The bottom line here is this: Any of these new map submissions — with one obvious exception — would bring greater competition to the Wisconsin State Legislature. That might just be the reset this chamber needs in the coming election, to turn the page on a fractured, deeply polarizing era under entrenched Republican control. We might have a scenario where, instead of candidates retreating to the furthest corners of the ideological spectrum to fend off a primary challenge, we’d have candidates instead being pulled toward the direction of consensus, supporting policies where the majority of Wisconsinites agree.
On issue after issue, state Republicans have blocked, obstructed or rejected policies supported by a majority of Wisconsinites, from abortion rights to Medicaid expansion to marijuana legalization to gun violence prevention laws to lead pipe replacement to paid family leave. Fostering an environment with greater competition will put to the test Vos’ claim that’s it’s candidate quality, not deeply gerrymandered maps, that have given Republicans their outsized majorities in the state legislature.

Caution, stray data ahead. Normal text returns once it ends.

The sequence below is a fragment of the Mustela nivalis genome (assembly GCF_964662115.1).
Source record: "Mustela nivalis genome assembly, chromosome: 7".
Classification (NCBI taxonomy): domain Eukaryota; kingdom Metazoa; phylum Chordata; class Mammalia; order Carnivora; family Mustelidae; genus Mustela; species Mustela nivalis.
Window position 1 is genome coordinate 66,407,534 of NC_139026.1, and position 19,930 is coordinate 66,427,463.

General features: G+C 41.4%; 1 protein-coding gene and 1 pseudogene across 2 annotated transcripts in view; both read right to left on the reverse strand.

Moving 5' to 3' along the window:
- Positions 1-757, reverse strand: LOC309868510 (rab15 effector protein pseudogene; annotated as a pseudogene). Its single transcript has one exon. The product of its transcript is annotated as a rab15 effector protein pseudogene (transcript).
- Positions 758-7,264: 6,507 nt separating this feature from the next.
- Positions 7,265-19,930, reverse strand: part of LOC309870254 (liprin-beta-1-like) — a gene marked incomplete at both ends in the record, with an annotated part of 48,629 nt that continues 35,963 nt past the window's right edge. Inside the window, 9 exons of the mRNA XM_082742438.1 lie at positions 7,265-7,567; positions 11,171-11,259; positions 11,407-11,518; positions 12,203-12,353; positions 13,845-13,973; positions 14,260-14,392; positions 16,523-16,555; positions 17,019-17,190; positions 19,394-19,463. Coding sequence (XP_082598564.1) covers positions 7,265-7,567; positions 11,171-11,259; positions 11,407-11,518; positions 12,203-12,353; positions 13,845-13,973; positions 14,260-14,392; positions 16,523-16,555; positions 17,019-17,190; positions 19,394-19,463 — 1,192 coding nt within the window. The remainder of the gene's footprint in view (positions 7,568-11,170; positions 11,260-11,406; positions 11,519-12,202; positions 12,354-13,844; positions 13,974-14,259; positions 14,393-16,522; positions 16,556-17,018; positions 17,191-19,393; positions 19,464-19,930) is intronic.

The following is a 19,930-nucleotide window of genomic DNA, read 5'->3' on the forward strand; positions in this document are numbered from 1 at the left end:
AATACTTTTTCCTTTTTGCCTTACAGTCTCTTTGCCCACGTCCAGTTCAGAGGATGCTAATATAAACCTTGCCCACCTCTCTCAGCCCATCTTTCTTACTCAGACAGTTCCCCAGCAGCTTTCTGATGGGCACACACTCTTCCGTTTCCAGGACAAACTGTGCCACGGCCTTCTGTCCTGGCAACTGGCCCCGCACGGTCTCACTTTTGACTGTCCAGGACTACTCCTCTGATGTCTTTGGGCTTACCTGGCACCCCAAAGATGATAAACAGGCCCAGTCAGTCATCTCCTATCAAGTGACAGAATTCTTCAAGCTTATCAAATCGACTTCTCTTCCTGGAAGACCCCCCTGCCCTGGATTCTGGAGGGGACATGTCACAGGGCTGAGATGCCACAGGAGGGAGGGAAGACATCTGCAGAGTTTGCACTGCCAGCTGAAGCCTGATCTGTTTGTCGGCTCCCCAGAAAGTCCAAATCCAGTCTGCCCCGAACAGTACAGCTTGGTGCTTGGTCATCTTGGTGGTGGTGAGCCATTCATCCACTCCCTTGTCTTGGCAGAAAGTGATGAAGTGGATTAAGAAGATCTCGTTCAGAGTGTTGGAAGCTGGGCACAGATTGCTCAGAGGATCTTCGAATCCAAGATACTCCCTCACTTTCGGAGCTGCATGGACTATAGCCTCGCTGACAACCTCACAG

We do not yet know which, if any, of these map submissions will be selected by the two court-appointed consultants who will be issuing a report on the matter on Feb. 1. It’s possible that, if none of the submissions meet the court’s criteria for new maps, the consultants could draw their own.
But we’re already headed in a healthier direction. With maps set to be in place for the 2024 election — if deadlines are met by March 15, and everything is still on track for that to be the case — we could be looking at the most competitive state legislative election in a generation in this state. And a little competition could be a very, very good thing for the Wisconsin State Legislature.
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Dan Shafer is a journalist from Milwaukee who writes and publishes The Recombobulation Area. He’s also written for The New York Times, The Daily Beast, Heartland Signal, Belt Magazine, WisPolitics, and Milwaukee Record. He previously worked at Seattle Magazine, Seattle Business Magazine, the Milwaukee Business Journal, Milwaukee Magazine, and BizTimes Milwaukee. He’s won 17 Milwaukee Press Club Excellence in Journalism Awards. He’s on Twitter at @DanRShafer.